Earlier this month, our research manager Joshua Green sent me the Wired story about their new in-depth investigative series surrounding the phenomenon of using the crowd itself as a source. The catch: the project, called Assignment Zero, will be conducted both by the journalists on staff at Wired and readers as well.
According to the description on the Assignment Zero site, the project will examine "how the Web makes it possible for the crowd to be the source of good ideas. But instead of one journalist reporting, we've created a site where many people can work on the story, with editors as guides."
The initial announcement claims that the magazine's "hope is that a team of professionals, working with scores of citizen journalists, is capable of completing an investigative project of far greater scope than a team of two or three professionals ever could."
The Wired team points out that most of what is called citizen journalism coming from official publications involves opening up newspapers for citizens to comment on stories after the fact, but their philosophy is that projects could be completed with much greater scope--still using the official authenticity and reputation of the magazine and its professionals while also utilizing the scope and breadth and depth of the active portion of the readership who wish to contribute further.
Could it provide the best of both worlds?
Obviously, Wired hopes so, if we are to infer that this initial project's success could mean more "open source" news reporting in the future, with citizen journalists involved in the process of other major investigative projects of this sort.
In this case, the work of citizen journalists is not pitted against the professionals, with Wired reporters looking to lose their meal ticket to untrained reporters willing to do the work for free, even if the quality is lessened. This is what angered people about the situation with KFTY that I wrote about last month.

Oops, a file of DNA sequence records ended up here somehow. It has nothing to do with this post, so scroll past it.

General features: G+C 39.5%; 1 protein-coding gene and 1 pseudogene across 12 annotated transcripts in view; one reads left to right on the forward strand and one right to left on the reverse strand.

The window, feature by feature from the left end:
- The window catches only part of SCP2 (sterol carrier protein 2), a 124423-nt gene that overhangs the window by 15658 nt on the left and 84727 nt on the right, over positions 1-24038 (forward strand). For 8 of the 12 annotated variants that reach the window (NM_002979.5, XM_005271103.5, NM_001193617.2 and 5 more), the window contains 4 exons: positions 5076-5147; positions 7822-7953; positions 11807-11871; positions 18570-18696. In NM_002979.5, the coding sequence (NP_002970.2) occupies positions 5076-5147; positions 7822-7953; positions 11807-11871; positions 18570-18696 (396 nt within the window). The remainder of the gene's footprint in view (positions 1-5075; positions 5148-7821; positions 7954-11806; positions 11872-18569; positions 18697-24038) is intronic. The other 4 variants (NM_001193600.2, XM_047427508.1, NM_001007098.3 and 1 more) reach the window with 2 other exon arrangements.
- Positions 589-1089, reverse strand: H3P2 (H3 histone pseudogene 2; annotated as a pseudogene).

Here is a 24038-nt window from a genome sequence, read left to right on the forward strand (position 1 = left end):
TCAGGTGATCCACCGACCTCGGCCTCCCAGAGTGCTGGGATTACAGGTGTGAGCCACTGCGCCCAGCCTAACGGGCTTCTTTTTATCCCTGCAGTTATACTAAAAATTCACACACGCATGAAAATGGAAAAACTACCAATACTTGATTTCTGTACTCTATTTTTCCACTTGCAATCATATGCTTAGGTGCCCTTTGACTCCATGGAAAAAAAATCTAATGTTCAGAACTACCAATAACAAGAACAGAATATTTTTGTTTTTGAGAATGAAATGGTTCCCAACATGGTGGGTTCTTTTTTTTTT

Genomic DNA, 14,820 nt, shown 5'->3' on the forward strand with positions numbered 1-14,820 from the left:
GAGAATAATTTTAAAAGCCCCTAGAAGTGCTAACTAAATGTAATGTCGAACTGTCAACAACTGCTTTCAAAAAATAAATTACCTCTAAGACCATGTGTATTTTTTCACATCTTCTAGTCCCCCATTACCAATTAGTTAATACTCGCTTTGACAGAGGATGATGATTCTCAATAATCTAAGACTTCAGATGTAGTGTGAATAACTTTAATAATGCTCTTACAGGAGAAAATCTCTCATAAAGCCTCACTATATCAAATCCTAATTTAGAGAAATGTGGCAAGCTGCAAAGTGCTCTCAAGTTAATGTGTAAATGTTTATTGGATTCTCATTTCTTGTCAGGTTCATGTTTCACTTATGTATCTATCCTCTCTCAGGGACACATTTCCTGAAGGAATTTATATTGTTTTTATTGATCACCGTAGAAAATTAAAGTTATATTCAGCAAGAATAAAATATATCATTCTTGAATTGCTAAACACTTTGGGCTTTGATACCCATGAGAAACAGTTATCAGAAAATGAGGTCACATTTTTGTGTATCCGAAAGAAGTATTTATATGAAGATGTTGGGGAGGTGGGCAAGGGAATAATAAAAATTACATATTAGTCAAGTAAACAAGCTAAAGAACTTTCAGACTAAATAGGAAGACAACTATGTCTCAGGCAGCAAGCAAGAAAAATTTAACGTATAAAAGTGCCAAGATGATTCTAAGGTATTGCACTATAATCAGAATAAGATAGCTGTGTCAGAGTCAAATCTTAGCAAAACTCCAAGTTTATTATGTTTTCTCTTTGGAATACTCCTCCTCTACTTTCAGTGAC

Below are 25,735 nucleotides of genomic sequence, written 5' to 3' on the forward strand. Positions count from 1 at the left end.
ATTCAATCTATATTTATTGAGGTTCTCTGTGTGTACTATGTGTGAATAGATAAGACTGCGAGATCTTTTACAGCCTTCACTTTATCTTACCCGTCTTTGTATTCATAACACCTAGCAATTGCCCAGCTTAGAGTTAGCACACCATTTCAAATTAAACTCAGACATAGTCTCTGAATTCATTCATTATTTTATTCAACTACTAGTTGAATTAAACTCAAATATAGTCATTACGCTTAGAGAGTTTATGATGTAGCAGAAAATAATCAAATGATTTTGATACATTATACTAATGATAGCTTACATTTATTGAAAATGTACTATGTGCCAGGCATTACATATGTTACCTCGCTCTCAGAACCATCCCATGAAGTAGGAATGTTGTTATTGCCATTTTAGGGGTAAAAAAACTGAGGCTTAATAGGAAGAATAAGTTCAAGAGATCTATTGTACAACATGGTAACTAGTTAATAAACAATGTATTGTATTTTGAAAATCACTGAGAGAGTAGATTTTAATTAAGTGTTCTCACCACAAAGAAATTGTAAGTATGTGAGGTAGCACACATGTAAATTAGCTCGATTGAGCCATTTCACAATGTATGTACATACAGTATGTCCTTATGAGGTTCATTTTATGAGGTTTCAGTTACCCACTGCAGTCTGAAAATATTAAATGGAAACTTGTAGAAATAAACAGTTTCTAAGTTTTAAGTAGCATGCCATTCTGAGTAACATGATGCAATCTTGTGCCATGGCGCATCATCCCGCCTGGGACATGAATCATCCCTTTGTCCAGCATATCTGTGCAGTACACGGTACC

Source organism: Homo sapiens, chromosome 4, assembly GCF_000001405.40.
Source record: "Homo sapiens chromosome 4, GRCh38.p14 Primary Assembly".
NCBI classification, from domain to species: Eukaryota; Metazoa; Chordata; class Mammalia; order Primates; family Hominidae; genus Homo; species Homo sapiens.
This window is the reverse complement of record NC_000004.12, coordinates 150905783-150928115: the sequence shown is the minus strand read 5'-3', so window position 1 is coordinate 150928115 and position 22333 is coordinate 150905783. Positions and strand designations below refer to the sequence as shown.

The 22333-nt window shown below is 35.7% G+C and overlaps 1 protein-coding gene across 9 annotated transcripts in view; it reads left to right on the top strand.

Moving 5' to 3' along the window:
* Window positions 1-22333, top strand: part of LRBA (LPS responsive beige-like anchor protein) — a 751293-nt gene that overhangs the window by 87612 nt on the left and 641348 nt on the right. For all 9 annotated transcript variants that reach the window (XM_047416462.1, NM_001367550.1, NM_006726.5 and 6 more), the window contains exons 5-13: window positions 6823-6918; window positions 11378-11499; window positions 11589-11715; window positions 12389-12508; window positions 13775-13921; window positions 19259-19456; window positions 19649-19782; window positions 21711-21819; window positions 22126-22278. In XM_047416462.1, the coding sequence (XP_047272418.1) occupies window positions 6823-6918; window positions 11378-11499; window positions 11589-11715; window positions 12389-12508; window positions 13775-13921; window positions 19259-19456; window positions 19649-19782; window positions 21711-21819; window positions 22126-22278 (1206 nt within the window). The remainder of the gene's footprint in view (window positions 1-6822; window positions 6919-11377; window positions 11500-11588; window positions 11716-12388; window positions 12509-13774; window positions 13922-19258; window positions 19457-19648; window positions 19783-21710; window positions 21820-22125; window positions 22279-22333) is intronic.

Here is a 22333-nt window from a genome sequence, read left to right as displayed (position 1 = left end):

Instead, the idea is that the professionalism of the Wired staff will help temper citizen newsgathering, while the work of the readership will lead to much more professional coverage.
This is at the heart of the debate between Dan Gillmor and Ellen Foley that I wrote about back in October.
The reaction to Assignment Zero has been largely positive. Parmit Singh from India focuses on the results of one of the AssignmentZero stories, a look at "a new open source political party in Boston, based on the principles behind Social Media--such as Digg type voting."
Of course, there are cynics as well. Over at Spin Thicket, folks are questioning whether the first assignment for a collective intelligence journalism project should have been "something OTHER than a self-referential strange circle endless loop of citizen dogs chasing their own tails."
I, for one, applaud the effort. It offers the best of both worlds, as I've mentioned before, and it's a project of limited scope destined to get some attention and also to provide a meaningful experiment as to how citizen journalists and professionals can collaborate instead of compete.